Passive. Natural. Policy. Active or Strategic Private. Intentional. Incidental or Automatic Responsive or ex post Proactive or ex ante Long term or Cumulative Short term. Contingency or Routine 19 .Types of Adaptation Typology Main Descriptive Term Planned Autonomous Timing Reactive Anticipatory Duration Strategic Tactical Additional/Alternative Terms Purposefulness Public. Instantaneous. Purposeful. Spontaneous.

Very little attention is given to specific climate change impacts but actions can increase resilience to climate stresses and shocks These capacity building actions lay the foundation for more targeted adaptation actions Examples? Actins which build response capacity Actions which manage climate risk Climate information is incorporated into decisions to reduce the negative affects of climatic impacts—due to either variability or climate change—on resources and livelihoods Actions taken respond almost exclusively to impacts known to be caused by climate change. Actions which confront climate change 20 .A Continuum of Possible Actions Actions which address the drivers of vulnerability Activities reduce poverty and address other fundamental shortages of capability that make people vulnerable to harm.

holistic approach 21 . proactive relief is somewhat developmental in nature • A three-legged stool – Advocacy. sustainable development mitigates the need for relief responses – Good. relief and development – A combined.Avenues for Action • Relief-development dichotomy is unhelpful – Good.

resources – Reduce the need to respond • Disaster risk reduction? • Adaptation and mitigation? – Environmental stewardship • What example should we set? 22 .Avenues for Action • “We are responsive” – Tendency to be reactive • Proactive action – Capacity to respond • What is needed? – skills.

Avenues for Action • Proactive humanitarian action – Prevent destitution (protect livelihood assets) • Facilitates recovery – Environmentally sensitive assistance • Reduce negative impact • Restore damaged ecology – Livelihood recovery • Restoration of a nonviable livelihood strategy • Facilitate transition to a sustainable livelihood strategy 23 .

Avenues for Action • Proactive humanitarian action – Response capacity of NGOs – ability to react • Skill set • Resources • Types of response needed – Rapid onset – Slow onset – Adaptive capacity of local populations • Disaster risk reduction • Resilient ecosystems and communities 24 .

Hilly landscapes – Latin America and Caribbean – 4. Global grain supplies and prices – 25 . Agro-pastoral regions – Africa – 3.Scenarios 1. Coastal cities and island states – Asia – Impact of sea level rise and increased frequency and intensity of tropical storms on low-lying coastal areas Impact of more frequent and severe dry periods and flooding on agropastoral ecosystems and rural livelihoods Impact of more frequent and intense tropical cyclones on peri-urban populations of poor living on sloping landscapes Impact of higher grain prices on poor populations and the provision of humanitarian assistance 2.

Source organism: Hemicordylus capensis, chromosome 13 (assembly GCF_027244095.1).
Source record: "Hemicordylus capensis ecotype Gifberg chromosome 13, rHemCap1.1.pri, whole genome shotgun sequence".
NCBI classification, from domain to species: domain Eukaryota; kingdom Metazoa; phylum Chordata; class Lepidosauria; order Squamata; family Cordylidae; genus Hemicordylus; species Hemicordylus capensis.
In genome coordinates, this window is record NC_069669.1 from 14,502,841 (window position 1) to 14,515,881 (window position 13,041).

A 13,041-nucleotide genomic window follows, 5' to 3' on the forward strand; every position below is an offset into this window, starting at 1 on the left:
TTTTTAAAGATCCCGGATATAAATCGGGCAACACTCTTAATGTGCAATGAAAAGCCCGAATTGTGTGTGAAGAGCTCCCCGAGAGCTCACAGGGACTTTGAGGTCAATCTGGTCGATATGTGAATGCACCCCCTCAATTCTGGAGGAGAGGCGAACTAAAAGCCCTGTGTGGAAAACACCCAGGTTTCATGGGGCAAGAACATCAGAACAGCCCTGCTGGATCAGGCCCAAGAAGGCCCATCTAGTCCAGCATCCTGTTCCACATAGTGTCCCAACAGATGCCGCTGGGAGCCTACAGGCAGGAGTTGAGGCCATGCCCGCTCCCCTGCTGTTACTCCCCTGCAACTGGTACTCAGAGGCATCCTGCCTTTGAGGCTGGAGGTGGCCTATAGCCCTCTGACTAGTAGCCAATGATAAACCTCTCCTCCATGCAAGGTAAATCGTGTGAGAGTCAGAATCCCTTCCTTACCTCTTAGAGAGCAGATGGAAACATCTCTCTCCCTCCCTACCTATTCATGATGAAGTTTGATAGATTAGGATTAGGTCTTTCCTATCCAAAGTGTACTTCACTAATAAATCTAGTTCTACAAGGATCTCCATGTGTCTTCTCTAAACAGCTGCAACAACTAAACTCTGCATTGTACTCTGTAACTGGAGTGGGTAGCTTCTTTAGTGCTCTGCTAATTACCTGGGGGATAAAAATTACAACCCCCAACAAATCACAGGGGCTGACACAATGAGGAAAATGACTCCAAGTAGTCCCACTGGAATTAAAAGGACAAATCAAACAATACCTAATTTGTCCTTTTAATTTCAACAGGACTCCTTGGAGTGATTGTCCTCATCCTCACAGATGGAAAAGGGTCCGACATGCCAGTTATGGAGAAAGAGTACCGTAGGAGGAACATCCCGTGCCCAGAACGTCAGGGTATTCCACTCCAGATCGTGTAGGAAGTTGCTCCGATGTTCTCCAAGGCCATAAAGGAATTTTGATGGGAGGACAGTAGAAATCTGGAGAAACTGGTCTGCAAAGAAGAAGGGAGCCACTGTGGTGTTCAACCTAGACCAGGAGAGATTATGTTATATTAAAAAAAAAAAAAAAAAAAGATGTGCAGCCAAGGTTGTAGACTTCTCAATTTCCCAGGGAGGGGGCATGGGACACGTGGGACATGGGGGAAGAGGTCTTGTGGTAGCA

Scenario One • Coastal cities and island states – Impact of sea level rise and increased frequency and intensity of tropical storms on low-lying coastal areas – Urban poor – Displacement/migration – Rural-urban linkages – Economic vulnerability 26 .

Scenario Two • Agro-pastoral regions – Africa – Impact of more frequent and severe dry periods and flooding on agro-pastoral ecosystems and rural livelihoods – Migration – Vulnerability and resilience – Repeated shocks overlaid on chronic poverty 27 .

Scenario Three • Hilly landscapes – Latin America and Caribbean – Impact of more frequent and intense tropical cyclones on peri-urban populations of poor living on sloping landscapes – Deforestation and destabilization of slopes 28 .

seasonal buyers and sellers – Non-farmers • Urban poor – Need for and provision of humanitarian assistance 29 . net buyers.Scenario Four • Global grain supplies and prices – Impact of higher grain prices on poor populations and the provision of humanitarian assistance • Rural poor – Farmers – net sellers.

NGOs. rural/urban.Scenario Analysis • Identify the principal actors – Poor/rich. social. economic. political • Identify the linkages and feedbacks – Positive – reinforcing changes – Negative – moderating changes – Between actors. issues. other • Identify the principal forces/issues – Environmental. regions (rural. urban) 30 . forces. government.

Scenario Analysis • Change – Past and current changes – Likely future change • Identify the areas of vulnerability – Possible scenarios and how they might evolve – Impact on the most vulnerable – Impact on coping capacity 31 .

DRR) • Which areas can we act upon? – How? – When? – Who’s responsible? 32 .Scenario Analysis • Identify pressure points – areas for action – Reactive adaptation (disaster response) – Proactive adaptation (mitigation.

Thank You 33 .

ISDR. World Vision International. Antonio . 2007. 2008. International Institute for Sustainable Development (IISD): Winnipeg. 2008. Tasneem Mowjee. Perry. 2005. Vulnerability and Adaptation in Developing Countries. International Strategy for Disaster Reduction (ISDR): Geneva.wvi. IISD. World Vision Australia: Melbourne. Regional Climate Predictions: Horn of Africa: Sudan. Save the Children UK: London. Legacy of Disasters: The Impact of Climate Change on Children. https://wvioqp1. 2008. Save the Children UK.nsf/h_Toc/4DF38292D748069D0525670800167212/?OpenDocument • • • • • • • 34 . and Andrew Wilder. Christian Aid: London.Selected Sources • • Christian Aid. Larissa Fast. IISD.org/QuickPlace/carboncredits/Main. 2007. Human tide: The real migration crisis. Humanitarian Agenda 2015: The State of the Humanitarian Enterprise. World Vision Australia. Donini. Vulnerability and Adaptation: The Basics. Feinstein International Center. 2008. 2008. Tufts University: Medford. Environmental Sustainability and Disaster Risk Reduction. World Vision International. Greg Hansen. Jo-Ellen. Humanitarian and Emergency Affairs. Regional Risk Mapping Project Report. Ethiopia & Somalia. Simon Harris. Asia Pacific Region. Larry Minear.